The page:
Am sitting here with the 315 on the desk trying to see what would duplicate that situation. If the forend's spring opening is contacting the rear of the barrel stud/spring stop, that'd imply the ejector is holding the forend forward just far enough that the spring opening won't close over the barrel stud. If you can determine how far forward that is - and it won't be much, you might consider taking just a bit off the curved portion of the ejector that rides in the corresponding curved cutout of the forend iron. If you remove the wood it'll be easier to determine how much is needed, and in all probability it will be much less than you anticipated.
 

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p.s. to previous: I presume the forend snapped into place properly before the replacement ejector was installed?
 

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Discussion Starter · #10 ·
I c, I was trying not to mess with that back curve of the ejector...if I must I must. Do u recommend a dremmel? Or is that overkill do u think? Best way to keep the curve?
 

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Discussion Starter · #11 ·
p.s. to previous: I presume the forend snapped into place properly before the replacement ejector was installed?
Well it was originally missing its ejector. So the forend snapped in place fine....a question, if you take the barrel off, and snap the forend in place, does Ur extractor stick out as if it's extracting a shell?
 

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I c, I was trying not to mess with that back curve of the ejector...if I must I must. Do u recommend a dremmel? Or is that overkill do u think? Best way to keep the curve?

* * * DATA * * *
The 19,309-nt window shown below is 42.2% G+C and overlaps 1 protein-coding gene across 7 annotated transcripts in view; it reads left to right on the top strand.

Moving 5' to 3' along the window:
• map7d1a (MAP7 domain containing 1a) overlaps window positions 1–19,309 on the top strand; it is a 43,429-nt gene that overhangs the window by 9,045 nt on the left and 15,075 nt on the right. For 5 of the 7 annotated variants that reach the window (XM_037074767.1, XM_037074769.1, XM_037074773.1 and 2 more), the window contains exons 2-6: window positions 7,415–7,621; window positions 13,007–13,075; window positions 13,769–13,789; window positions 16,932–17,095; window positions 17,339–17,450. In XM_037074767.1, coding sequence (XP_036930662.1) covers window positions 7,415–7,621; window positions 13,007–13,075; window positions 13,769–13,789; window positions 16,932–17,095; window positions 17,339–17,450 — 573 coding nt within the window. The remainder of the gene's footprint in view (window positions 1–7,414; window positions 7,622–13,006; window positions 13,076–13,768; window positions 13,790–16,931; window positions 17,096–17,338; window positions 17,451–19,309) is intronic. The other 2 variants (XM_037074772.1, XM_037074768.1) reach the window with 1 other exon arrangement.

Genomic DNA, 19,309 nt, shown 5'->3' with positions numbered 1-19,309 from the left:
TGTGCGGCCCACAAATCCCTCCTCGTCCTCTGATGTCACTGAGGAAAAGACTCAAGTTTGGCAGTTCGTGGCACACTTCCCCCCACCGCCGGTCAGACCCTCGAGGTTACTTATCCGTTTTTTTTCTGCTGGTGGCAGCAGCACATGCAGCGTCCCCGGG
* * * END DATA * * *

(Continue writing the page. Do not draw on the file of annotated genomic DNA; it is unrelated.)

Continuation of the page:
If the glitch is on that back curve of the ejector, and if the forend snapped into place before that's probably where it is, then I'd suggest going at it very, very slowly with a fine file rather than a Dremel. For what it's worth, when filing curved surfaces of relatively small parts such as the ejector, I always favored locking the file in my bench vise, then using both hands to draw the piece across the file. This is just the opposite of putting the part in the vise and going at it with the file. but I always found it easier to maintain dead level filing - as opposed to accidentally canting off to one side - by holding the part in both hands and drawing it across the file. I suspect parts such as the ejector were largely hand fitted back in the day, so if you've a new/old replacement ejector I think that's what you're in for. Just my humble opinion, but while Dremels are great tools I think the potential of removing too much material is there, and once gone it's gone. Go slowly, remove and test fit, repeat as necessary etc. Sorry, but that's about all I can offer you.